(S/FRD) Implications of the Alternatives (U)

[1 paragraph (10 lines) not declassified]

(S) Non-Proliferation. The implications of the various alternatives to maintain stockpile reliability under a CTB for our non-proliferation objectives are difficult to determine. By agreeing to a CTB, the U.S., U.S.S.R., and U.K. will have taken a major step toward achieving the over-all objectives of the Non-Proliferation Treaty. We will be severely constrained in the development of new weapons even if nuclear experi[Page 451]ments, a quota on testing, or a phase-out of testing are permitted (for nuclear weapons states only). At issue here in relation to our NPT objectives is how a CTB which allowed (or did not allow) one or more of the various alternatives would affect the nuclear development decisions of those states who have not signed the NPT.

(S) Any exceptions for nuclear weapons states will be characterized by some of the non-nuclear states as discriminatory. States which want a rationale for continued non-participation in the NPT are likely to exploit any exception from an ideal zero-yield treaty. On the other hand, I see no reason to believe that a zero-level treaty (as opposed to one allowing experiments, a quota, or a phase-out) will provide sufficient reason for those same states to participate in the NPT. The motivations behind the decisions for nuclear weapons are far more complex, and virtually impossible to characterize in advance. We should distinguish in our own thinking between those real motivations, on the one hand, and excuses on the other.

(S/RD) U.S.–U.S.S.R. Asymmetries and Congressional Ratification. A third consideration is how any of the various alternatives for maintaining stockpile reliability under a CTB would affect asymmetries in the reliability of U.S. and U.S.S.R. stockpiles. Although much is unknown in this area, several factors appear to give the Soviets an advantage in reliability of their stockpile. First and most important, they can retain their weapon design lab personnel for many years simply by control of personnel assignments. Second, their missiles have a larger throw-weight by a significant amount, giving them more flexibility in correcting problems without nuclear testing (i.e., by falling back to simpler, heavier warhead designs).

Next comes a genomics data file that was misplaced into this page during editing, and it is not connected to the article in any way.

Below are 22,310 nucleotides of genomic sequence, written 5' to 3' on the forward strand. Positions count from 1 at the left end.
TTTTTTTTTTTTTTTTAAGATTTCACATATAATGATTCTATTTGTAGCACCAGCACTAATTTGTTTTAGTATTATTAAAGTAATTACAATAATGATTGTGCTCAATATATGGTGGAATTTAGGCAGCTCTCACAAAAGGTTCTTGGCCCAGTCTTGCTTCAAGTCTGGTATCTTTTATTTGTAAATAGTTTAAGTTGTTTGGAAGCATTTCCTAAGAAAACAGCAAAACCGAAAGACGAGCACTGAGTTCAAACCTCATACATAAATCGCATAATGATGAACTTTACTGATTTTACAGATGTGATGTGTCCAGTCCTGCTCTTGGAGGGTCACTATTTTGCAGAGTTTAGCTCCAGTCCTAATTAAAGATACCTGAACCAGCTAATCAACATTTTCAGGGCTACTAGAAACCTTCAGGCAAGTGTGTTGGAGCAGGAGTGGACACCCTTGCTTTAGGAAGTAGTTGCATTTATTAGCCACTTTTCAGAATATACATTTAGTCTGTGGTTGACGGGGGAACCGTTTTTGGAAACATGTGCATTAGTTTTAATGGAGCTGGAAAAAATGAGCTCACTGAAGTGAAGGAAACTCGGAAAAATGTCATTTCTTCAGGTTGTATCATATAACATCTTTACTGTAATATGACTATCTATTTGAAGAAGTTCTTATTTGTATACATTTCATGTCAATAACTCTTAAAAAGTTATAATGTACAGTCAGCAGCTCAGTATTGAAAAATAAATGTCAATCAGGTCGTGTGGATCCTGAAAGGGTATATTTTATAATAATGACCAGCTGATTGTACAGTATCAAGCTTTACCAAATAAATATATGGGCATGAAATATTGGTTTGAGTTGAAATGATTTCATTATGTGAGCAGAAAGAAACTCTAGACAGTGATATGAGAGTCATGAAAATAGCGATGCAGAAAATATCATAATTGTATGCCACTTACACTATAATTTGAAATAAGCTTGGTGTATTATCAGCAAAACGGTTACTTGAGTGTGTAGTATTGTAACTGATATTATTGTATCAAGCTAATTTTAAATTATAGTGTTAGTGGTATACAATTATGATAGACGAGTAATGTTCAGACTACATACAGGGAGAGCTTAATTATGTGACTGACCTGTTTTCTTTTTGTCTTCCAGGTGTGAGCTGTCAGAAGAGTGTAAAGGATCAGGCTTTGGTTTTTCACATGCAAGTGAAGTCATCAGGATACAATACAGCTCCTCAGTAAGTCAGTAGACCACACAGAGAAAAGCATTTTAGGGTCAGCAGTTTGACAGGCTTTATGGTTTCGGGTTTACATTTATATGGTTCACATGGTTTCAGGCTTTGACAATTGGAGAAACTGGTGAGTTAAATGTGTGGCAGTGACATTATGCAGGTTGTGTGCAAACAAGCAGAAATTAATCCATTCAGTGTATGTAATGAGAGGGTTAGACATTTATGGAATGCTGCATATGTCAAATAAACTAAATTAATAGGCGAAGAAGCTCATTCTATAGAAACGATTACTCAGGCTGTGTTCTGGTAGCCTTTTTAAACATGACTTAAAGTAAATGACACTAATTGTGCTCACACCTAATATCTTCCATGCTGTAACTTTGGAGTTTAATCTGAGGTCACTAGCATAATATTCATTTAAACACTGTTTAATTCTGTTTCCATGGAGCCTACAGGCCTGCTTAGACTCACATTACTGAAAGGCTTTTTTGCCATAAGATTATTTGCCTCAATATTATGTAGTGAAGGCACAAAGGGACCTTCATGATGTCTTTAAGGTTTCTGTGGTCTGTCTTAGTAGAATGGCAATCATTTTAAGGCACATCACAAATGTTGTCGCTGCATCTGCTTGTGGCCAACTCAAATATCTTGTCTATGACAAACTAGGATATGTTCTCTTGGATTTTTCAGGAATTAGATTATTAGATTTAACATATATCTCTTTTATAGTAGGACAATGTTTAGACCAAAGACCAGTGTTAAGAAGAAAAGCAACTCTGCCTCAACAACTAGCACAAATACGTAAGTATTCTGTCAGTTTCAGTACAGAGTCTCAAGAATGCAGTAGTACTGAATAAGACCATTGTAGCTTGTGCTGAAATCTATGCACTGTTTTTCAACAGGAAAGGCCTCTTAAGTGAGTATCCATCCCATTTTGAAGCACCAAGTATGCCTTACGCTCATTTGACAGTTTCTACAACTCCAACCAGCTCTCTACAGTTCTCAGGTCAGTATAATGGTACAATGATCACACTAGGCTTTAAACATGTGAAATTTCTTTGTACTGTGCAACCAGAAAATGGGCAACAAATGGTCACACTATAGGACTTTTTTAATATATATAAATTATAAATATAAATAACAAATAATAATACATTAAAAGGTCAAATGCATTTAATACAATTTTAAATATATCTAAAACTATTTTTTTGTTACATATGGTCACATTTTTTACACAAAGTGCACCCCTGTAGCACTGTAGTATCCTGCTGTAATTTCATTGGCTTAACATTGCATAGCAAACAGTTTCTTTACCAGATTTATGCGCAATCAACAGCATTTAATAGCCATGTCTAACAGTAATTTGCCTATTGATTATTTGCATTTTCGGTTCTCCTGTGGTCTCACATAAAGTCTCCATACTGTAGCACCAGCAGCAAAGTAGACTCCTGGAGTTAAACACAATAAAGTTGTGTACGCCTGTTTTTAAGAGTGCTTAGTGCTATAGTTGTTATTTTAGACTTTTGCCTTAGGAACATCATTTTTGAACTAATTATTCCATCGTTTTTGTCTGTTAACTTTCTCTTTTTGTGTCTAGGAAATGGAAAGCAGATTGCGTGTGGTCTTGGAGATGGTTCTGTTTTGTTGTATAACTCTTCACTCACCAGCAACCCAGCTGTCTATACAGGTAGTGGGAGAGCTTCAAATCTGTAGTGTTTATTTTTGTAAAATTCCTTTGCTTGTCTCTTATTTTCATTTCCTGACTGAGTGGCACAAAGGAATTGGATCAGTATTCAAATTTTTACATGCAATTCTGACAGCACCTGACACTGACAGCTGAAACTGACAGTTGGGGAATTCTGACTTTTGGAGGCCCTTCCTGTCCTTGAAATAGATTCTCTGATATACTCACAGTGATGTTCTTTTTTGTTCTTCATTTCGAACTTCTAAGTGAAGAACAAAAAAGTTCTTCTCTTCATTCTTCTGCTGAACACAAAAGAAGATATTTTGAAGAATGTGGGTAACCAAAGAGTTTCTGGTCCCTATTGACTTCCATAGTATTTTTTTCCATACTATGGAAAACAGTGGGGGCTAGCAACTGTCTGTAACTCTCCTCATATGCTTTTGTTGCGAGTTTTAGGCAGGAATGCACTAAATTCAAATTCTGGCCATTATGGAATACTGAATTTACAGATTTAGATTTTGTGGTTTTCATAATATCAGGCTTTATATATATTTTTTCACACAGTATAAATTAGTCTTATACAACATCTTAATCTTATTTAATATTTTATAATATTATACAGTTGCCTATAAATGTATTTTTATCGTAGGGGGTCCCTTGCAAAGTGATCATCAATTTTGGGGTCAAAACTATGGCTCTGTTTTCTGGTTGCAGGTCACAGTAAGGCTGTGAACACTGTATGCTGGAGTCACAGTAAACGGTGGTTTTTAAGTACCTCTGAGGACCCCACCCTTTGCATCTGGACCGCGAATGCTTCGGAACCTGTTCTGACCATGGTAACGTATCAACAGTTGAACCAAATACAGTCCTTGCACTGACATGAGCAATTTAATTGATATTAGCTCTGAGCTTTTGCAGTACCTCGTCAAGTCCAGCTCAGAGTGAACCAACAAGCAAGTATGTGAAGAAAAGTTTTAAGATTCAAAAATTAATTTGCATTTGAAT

[1 paragraph (6 lines) not declassified]

[8 lines not declassified] Higher yield primaries, while almost surely weighing more, would be less subject to deleterious effects of small changes in production processes, materials, etc., and thus could have better long-term reliability.

(S) It would appear, therefore, that the Soviets would begin a CTB with a “built-in” asymmetry in their favor. The quota and phase-out alternatives are the ones that would contribute more directly to minimizing the effects of this asymmetry.

(S) With respect to the permitted experiments alternative, the question of potential asymmetries becomes intertwined with the verification capabilities of both sides. [5 lines not declassified] A unilateral U.S. failure to carry out experiments at that level could produce significant technical asymmetries. It would almost certainly have a considerable political impact if it were believed that we were not, but the Soviets were, doing such experiments.

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(S) Another consideration is that we should expect close Congressional scrutiny of the stockpile reliability and verification problems associated with a CTB. A treaty which constrains experiments to the kiloton and sub-kiloton range—let alone a still lower level—is likely to be attacked by some as a “give away” that concedes a permanent reliability advantage to Soviet nuclear forces. On the other hand, a CTB treaty that has a higher yield quota or phase-out provision will probably be attacked by others as a significant departure from the ideal of a “comprehensive” test ban.

(S/FRD) Options (U)

(S) At issue is whether some form of limited nuclear testing—limited in yield, numbers of tests, or duration—should be allowed under a CTB in order to maintain, over the long term, high confidence in the reliability of our nuclear weapons stockpile.

(S) At this time, there is no known method of ensuring high stockpile reliability that does not include some nuclear testing. Yet any proposal for modifying a “zero-yield” CTB would conflict with the basic purposes of an ideal CTB, the degree dependent upon the type of modification desired. Weighing together these two policy requirements is the tough problem.

(S) The options which appear to offer the best approach toward satisfactorily gaining both objectives of stockpile reliability and non-proliferation are listed below: